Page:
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Young scientists at UCEA investigate Berlin -
Young scientists from University Church of England Academy (UCEA) have returned from an overseas experience in the capital city of Germany, Berlin.
Educational science tours provide students with experiences outside of the classroom to give them better access and understanding of Biology, Chemistry and Physics, allowing them to bring their discoveries back into the Academy.
25 students from Years 11 to 13 were immersed for four days into a range of scientific related activities to challenge their own understanding and the influence of science across all areas of life.
Investigations were underway as the group visited The Berlin Museum of Medical History, which covers 300 years of medical science. Students viewed a range of pathological-anatomical specimens, which prompted a lot of questions and in-depth discussions. At the Museum, the group learnt about the history of medical developments and saw fascinating exhibitions on how crime scenes are processed for evidence.
Investigations continued at the Glasnernes Labor Laboratories, where the group took part in a hands-on degree level Chemistry session, based on the manufacturing of polymers, where students produced various long-chained molecules such as polyurethane (expanding foam used for insulation) and polymethylmethacrylamide (Perspex), as well as a Master’s level Physics session, where they carried out a range of practical experiments exploring radioactive decay of samples of mineral water, toilet water, Caesium, Uranium, Barium and Krypton.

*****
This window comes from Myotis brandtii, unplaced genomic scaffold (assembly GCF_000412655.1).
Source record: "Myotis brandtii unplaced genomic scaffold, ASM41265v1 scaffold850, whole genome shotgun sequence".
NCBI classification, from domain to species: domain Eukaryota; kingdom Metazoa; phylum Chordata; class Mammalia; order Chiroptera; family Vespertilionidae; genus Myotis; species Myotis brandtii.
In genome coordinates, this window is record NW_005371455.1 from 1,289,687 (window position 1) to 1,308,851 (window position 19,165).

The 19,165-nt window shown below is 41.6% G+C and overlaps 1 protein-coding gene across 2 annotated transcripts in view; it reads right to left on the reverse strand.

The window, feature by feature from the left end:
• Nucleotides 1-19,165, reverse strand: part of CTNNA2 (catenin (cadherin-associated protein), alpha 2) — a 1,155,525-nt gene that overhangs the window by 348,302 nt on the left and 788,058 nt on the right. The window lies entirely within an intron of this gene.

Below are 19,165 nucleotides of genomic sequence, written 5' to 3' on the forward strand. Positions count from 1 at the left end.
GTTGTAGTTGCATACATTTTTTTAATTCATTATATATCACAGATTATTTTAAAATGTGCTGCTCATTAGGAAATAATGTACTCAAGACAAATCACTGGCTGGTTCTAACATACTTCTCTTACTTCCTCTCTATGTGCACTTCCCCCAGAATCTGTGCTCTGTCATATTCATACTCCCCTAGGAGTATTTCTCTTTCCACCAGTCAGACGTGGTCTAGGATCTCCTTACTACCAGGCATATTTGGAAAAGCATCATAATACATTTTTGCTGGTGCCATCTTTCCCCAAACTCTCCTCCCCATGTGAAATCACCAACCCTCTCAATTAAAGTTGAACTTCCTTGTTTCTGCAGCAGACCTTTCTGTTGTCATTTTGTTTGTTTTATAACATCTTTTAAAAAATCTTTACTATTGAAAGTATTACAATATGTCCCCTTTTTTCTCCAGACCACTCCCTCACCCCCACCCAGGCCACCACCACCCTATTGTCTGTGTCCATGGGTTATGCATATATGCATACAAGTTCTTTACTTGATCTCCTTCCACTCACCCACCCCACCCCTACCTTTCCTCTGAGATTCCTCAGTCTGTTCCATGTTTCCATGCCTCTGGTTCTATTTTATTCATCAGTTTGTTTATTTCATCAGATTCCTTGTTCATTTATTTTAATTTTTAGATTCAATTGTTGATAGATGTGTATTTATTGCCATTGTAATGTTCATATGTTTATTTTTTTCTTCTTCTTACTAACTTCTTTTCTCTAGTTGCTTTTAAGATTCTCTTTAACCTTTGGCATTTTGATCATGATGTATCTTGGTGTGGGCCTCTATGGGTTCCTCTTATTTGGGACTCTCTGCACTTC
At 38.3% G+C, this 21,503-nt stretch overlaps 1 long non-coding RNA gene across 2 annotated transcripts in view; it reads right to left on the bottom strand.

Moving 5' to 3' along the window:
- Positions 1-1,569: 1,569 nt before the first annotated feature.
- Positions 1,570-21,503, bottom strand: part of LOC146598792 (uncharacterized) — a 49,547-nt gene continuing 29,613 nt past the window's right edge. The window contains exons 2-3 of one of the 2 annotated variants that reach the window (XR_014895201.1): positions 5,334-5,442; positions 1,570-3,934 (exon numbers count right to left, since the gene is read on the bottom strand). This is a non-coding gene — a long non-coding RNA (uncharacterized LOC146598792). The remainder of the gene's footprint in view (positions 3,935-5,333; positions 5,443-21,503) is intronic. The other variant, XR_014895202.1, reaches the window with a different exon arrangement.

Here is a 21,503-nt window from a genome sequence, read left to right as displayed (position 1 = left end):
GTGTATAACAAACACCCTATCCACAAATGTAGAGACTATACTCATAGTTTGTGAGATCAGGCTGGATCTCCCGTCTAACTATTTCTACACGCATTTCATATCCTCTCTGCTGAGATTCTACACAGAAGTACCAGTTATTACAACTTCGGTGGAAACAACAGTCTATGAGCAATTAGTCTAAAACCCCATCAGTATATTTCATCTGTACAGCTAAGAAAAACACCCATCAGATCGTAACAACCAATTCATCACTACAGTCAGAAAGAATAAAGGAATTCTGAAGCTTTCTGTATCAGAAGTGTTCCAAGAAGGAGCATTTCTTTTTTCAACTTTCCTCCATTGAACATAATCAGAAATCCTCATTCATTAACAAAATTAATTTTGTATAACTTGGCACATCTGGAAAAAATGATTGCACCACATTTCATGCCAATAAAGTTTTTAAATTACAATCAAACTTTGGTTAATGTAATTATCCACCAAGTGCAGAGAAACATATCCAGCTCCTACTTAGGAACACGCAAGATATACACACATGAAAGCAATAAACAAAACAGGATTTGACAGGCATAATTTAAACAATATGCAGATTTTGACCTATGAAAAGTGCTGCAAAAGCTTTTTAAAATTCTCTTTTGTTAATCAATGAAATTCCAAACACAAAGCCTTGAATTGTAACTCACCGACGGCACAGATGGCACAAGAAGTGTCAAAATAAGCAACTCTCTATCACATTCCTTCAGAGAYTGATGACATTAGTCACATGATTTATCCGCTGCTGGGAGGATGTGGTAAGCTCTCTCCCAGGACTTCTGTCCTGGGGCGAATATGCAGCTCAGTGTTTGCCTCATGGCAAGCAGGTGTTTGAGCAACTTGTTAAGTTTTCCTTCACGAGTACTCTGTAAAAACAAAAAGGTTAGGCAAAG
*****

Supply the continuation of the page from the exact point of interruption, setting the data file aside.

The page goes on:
In addition, the group visited the German Museum of Technology, where they looked into the history of light and electricity, allowing them to find out more about the history and science behind the household appliances we use every day.
Students also had the time to visit the captivating Menschen Museum, the world’s first museum dedicated to preserved human bodies, which allowed students to embark on a journey through life and contemplate what makes us human. The group were eager to ask questions, allowing them to extend and challenge their understanding of the biology of the human body.
During their time in Berlin, students were also able to discover some of the iconic and important historical sites including the Reichstag, one of the city’s most significant historical buildings, the Jewish Holocaust Memorial, Checkpoint Charlie, Berlin Wall and the Berlin Zoo. Students also enjoyed observing the capital city at night and reached heights of over 200m from a viewing platform at the Fernsehturm TV tower.
Miss Clare Howlett, Science Teacher at UCEA said: “The trip gave students an in-depth understanding of science. I am extremely proud of how they positively and proactivity engaged with the activities at the Glasnernes Labor Laboratories, which were challenging, and prompted the students to learn new scientific skills and techniques.”
Frederika Hudakova, a Year 12 student at UCEA added: “The city of Berlin was an incredible experience for us and we can now bring what we learnt back into the classroom. I particularly found visiting the Menschen Museum interesting, as we could investigate the organs of the human body and how they are arranged.”